By using a ring laser — what he describes as a “circulating beam of laser lights” — he believes its possible to bend both space and time. Do it right, and the machine should be able to bend time back on itself, creating a portal to the past. If this sounds vaguely familiar, it is — Mallett’s machine bears a striking similarity to the concept of spacetime wormholes: Theoretical tunnels of space and time that could let explorers travel across massive volumes of miles and moments in the blink of an eye. Professor Mallett has developed a prototype and hopes to conduct a feasibility study, even as he does more research into the potential mechanics of a time machine at scale.
Keeping the Lights On
Let’s get it out of the way right now: Professor Mallett’s time travel technology won’t head back into the past anytime soon. Information, rather than individuals, will make the trip and hopefully come out unscathed — but where? Or more accurately, when? This is another limitation of the Mallett machine: The farthest information can travel back in time is to the moment the machine was turned on. Turn it off, and you’d have to start over.
There’s also the issue of empirical verification. Let’s say the device turns on this year. You’d want continuous monitoring to ensure that if information arrived you’re ready to capture it and take appropriate action. But if it works, it makes sense that future scientists would send data back to the origin point — so information should arrive immediately after the device is turned on. Or should it?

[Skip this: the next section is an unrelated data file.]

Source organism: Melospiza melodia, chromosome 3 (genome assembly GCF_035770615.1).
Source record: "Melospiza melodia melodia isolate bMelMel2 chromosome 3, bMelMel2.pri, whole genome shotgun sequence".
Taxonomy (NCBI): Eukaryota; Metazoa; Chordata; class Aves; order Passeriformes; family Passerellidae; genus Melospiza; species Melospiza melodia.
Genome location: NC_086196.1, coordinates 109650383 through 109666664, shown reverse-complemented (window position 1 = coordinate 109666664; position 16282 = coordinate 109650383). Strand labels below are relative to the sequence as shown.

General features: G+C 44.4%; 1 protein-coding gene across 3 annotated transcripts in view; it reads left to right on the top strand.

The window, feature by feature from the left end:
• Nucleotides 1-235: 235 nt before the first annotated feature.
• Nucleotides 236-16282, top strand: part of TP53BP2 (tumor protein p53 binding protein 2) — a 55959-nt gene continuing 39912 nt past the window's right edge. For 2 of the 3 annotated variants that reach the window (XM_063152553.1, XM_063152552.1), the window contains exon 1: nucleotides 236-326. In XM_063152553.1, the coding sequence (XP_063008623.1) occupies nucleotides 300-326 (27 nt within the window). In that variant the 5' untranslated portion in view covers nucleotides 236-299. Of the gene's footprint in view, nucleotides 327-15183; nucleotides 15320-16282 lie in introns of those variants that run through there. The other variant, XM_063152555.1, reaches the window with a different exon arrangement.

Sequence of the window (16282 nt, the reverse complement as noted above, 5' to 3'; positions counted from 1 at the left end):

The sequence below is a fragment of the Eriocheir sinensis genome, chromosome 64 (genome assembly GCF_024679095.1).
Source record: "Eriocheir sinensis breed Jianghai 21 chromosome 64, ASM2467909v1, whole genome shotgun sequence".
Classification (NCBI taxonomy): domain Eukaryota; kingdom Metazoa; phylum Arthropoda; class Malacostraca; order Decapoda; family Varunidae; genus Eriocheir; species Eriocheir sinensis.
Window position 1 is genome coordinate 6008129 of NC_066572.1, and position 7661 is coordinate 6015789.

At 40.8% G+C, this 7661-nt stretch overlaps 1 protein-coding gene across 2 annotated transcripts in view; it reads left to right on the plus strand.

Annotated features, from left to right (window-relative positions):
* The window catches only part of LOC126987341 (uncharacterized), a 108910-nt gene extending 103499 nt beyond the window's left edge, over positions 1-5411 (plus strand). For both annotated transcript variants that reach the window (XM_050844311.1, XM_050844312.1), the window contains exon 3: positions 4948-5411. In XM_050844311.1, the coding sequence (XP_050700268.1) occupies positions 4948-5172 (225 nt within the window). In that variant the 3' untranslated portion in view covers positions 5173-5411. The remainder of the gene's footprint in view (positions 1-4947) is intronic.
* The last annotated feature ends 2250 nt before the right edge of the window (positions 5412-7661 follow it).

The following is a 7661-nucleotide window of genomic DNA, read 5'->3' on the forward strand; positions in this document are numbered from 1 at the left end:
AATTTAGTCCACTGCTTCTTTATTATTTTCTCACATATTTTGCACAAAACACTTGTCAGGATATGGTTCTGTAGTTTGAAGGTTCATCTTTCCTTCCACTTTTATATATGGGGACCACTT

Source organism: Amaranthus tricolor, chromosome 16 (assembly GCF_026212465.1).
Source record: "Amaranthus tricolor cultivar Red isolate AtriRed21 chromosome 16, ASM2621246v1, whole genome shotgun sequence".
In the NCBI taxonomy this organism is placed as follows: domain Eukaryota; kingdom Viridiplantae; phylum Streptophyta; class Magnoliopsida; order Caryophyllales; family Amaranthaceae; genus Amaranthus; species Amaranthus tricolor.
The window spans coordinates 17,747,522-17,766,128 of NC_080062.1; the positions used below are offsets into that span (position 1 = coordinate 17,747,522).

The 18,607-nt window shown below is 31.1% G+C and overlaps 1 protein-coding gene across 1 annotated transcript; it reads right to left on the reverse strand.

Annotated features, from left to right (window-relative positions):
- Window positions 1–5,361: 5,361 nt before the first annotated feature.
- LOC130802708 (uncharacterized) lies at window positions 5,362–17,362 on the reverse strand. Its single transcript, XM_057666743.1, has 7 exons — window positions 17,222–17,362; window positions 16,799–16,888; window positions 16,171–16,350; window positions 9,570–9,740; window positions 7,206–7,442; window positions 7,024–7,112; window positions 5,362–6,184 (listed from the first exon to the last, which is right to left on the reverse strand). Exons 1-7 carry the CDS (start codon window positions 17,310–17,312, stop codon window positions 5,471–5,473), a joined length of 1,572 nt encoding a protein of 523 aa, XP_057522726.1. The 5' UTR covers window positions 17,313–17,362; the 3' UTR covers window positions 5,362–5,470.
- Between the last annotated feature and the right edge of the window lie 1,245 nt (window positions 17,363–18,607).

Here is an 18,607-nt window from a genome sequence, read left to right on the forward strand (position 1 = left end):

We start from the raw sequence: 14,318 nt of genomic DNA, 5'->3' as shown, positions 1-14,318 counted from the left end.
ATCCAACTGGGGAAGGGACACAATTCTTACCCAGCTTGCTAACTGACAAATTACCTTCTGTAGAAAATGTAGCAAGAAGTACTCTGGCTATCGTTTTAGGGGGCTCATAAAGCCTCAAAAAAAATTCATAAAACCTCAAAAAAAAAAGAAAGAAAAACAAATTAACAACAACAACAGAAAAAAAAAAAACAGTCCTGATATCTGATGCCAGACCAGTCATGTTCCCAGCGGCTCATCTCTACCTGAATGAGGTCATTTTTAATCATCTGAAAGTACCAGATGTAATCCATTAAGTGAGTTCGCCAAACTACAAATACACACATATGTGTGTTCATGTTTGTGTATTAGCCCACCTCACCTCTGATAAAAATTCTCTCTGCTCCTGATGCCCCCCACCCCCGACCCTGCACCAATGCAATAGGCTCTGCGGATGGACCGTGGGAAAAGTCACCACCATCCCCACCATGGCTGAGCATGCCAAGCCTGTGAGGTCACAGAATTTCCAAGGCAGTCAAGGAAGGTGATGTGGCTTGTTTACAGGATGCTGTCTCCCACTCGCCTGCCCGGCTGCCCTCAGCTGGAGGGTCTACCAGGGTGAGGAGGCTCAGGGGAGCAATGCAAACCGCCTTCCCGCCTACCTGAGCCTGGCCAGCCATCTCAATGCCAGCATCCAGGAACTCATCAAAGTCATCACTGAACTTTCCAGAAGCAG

Physicist Richard Muller doesn’t think so. He argues that the future doesn’t exist — meaning there are no scientists to send data back — and the past is literally a foreign country. For Muller, the intertwined nature of spacetime is responsible: “Every moment, the universe gets a little bigger, and there is a little more time, and it is this leading edge of time that we refer to as now.”
Because we’re on the leading edge of spacetime, nothing exists beyond it so there’s no one to send data back. But it’s all about perspective — what about the “us” of two years from now? If the machine is turned on in 2020, couldn’t scientists in 2022 use the device? Muller says this also isn’t possible because the machine doesn’t simply exist in another time — it exists in another spacetime. “To reverse time you would have to decrease, at least locally, the amount of space in the universe.” Not exactly an easy task.
Time, and Time Again
Whether Professor Mallet’s project works or not is worth watching, but it’s hardly the final word on time travel theory. Human effort to adjust the aim — or outright avoid — the arrow of time won’t stop just because the universe doesn’t like the idea. From pushing particles to near-light speed in high-powered accelerators to work on wormholes, efforts to both backtrack and fast-forward are scientifically inevitable.
Will time travel ever be a reality? In some form, probably. Are we on the road to a picnic in the past or a foray into the future? Don’t pack your bags just yet.